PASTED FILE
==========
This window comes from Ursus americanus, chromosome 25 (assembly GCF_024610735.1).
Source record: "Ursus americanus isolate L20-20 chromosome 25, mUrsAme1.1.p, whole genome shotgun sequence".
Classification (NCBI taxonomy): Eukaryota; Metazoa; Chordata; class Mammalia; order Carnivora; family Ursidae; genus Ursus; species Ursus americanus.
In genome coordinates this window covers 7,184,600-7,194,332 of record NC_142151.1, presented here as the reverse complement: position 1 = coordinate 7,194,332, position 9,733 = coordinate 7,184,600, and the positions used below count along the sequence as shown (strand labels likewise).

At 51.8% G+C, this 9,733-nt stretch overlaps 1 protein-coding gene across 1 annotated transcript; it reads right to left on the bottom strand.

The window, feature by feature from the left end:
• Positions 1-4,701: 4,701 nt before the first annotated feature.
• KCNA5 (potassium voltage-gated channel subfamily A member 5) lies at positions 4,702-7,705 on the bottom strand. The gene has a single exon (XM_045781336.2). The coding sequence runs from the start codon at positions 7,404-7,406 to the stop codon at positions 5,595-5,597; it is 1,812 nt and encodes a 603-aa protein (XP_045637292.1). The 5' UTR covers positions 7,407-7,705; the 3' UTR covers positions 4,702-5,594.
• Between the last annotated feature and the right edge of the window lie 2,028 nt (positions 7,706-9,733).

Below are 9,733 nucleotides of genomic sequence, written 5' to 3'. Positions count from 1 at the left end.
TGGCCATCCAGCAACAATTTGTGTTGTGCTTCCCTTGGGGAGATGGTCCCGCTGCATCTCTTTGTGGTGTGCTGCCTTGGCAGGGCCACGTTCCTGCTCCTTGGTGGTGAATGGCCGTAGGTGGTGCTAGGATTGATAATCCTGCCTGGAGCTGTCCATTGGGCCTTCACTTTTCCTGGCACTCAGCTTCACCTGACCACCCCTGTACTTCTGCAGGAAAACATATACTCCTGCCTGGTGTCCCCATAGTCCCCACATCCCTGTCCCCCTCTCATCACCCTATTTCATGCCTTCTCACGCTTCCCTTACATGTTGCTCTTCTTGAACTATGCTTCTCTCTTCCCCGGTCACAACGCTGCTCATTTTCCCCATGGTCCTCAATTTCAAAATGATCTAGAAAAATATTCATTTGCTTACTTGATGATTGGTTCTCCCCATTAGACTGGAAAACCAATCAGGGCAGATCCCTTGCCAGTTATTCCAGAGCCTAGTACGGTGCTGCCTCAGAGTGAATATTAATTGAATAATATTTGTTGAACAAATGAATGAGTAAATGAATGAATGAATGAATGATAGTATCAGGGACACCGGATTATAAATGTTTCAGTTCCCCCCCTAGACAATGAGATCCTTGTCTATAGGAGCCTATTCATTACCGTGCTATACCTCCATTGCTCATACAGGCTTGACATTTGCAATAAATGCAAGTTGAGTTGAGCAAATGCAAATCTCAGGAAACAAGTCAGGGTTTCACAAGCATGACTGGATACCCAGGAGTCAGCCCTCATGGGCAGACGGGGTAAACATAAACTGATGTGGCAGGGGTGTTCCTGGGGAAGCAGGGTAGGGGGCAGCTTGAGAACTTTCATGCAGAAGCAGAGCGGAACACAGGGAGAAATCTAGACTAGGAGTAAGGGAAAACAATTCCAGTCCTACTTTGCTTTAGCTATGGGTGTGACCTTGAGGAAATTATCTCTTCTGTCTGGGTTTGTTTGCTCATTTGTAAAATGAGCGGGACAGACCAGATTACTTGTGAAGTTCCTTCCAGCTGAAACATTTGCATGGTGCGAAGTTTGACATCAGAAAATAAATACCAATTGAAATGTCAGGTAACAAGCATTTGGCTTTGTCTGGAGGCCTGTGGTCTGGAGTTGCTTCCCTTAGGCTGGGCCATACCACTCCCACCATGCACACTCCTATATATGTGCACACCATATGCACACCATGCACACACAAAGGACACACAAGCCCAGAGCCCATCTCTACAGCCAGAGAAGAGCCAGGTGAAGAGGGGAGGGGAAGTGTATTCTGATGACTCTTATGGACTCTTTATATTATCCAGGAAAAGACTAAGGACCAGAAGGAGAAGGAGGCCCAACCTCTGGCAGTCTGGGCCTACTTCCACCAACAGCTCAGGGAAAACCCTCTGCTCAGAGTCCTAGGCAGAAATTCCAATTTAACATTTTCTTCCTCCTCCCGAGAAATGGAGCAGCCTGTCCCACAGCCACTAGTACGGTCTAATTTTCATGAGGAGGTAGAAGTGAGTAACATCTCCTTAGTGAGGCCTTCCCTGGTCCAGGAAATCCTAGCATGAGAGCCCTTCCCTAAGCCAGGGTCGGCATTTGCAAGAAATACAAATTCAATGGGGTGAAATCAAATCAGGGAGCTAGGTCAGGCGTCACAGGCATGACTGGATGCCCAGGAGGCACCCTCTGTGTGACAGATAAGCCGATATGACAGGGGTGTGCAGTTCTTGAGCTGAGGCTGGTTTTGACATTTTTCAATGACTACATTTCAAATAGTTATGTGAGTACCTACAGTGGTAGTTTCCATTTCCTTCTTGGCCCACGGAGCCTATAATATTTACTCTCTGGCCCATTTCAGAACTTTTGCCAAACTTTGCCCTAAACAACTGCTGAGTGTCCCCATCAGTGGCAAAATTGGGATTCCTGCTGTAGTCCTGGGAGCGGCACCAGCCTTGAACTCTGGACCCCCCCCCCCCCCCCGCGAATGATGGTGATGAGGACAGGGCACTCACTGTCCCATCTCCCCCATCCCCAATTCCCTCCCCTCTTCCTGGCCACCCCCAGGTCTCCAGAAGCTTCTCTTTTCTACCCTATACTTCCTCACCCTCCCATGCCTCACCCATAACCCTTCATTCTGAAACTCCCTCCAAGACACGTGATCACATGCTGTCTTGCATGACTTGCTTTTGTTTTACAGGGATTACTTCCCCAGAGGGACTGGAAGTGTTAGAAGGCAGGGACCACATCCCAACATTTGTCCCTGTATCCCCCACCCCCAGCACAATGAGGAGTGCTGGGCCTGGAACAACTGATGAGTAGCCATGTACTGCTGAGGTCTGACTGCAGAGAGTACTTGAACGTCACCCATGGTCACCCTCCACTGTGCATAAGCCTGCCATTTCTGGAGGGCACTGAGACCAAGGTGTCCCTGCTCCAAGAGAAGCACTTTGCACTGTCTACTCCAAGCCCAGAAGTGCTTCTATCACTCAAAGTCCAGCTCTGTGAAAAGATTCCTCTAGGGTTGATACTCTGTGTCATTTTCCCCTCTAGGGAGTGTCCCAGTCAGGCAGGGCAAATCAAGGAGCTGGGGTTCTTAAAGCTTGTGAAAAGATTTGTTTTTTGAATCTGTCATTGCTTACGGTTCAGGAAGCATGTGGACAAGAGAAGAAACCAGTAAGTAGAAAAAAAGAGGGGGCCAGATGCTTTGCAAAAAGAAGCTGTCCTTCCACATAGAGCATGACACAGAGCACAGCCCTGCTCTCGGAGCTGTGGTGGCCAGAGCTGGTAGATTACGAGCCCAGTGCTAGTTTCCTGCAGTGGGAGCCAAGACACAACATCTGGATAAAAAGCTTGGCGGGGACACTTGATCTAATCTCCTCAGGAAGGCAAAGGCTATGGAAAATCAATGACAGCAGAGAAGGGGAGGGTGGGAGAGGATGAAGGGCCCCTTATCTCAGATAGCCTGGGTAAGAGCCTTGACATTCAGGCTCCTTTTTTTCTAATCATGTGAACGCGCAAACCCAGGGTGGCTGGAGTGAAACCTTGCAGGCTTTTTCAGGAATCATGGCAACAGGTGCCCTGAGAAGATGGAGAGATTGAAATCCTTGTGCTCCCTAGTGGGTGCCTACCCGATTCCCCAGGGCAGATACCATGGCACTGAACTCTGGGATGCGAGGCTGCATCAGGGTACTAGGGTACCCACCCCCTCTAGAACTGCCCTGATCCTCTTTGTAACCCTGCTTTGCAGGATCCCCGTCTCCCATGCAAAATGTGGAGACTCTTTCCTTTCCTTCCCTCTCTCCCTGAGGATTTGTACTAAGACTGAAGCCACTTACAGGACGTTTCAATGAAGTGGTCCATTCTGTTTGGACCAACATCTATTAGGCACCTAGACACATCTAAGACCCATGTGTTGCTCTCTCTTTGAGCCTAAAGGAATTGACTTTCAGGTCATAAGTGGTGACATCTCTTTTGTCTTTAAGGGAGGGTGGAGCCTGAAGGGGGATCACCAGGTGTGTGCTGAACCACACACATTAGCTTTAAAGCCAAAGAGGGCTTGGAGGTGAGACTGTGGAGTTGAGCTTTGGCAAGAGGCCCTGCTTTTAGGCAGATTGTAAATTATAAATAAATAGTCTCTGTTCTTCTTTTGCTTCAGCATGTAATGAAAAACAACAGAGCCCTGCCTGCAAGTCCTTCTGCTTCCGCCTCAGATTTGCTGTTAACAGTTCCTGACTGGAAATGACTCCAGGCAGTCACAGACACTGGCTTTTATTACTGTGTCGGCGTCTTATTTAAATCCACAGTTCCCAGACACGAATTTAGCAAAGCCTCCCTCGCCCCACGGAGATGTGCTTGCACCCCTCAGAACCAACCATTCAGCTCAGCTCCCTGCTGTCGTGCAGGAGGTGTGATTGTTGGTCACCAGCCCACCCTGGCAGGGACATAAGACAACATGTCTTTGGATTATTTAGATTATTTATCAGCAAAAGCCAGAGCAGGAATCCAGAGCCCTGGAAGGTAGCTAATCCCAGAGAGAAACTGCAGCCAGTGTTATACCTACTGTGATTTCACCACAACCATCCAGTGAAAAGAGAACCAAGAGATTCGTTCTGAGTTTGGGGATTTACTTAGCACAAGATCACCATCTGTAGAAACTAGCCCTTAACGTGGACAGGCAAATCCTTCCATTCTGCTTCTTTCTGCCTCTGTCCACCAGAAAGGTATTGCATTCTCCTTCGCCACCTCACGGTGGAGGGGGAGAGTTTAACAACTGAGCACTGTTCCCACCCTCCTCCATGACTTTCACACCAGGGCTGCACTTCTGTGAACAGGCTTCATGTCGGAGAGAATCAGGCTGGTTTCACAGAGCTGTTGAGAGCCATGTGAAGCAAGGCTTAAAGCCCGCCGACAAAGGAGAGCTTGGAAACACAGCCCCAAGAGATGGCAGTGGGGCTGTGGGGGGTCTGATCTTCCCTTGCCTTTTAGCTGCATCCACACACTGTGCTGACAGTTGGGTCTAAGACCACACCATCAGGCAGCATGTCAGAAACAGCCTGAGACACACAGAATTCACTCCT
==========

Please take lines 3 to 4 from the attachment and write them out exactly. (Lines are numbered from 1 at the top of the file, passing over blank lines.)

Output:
Classification (NCBI taxonomy): Eukaryota; Metazoa; Chordata; class Mammalia; order Carnivora; family Ursidae; genus Ursus; species Ursus americanus.
In genome coordinates this window covers 7,184,600-7,194,332 of record NC_142151.1, presented here as the reverse complement: position 1 = coordinate 7,194,332, position 9,733 = coordinate 7,184,600, and the positions used below count along the sequence as shown (strand labels likewise).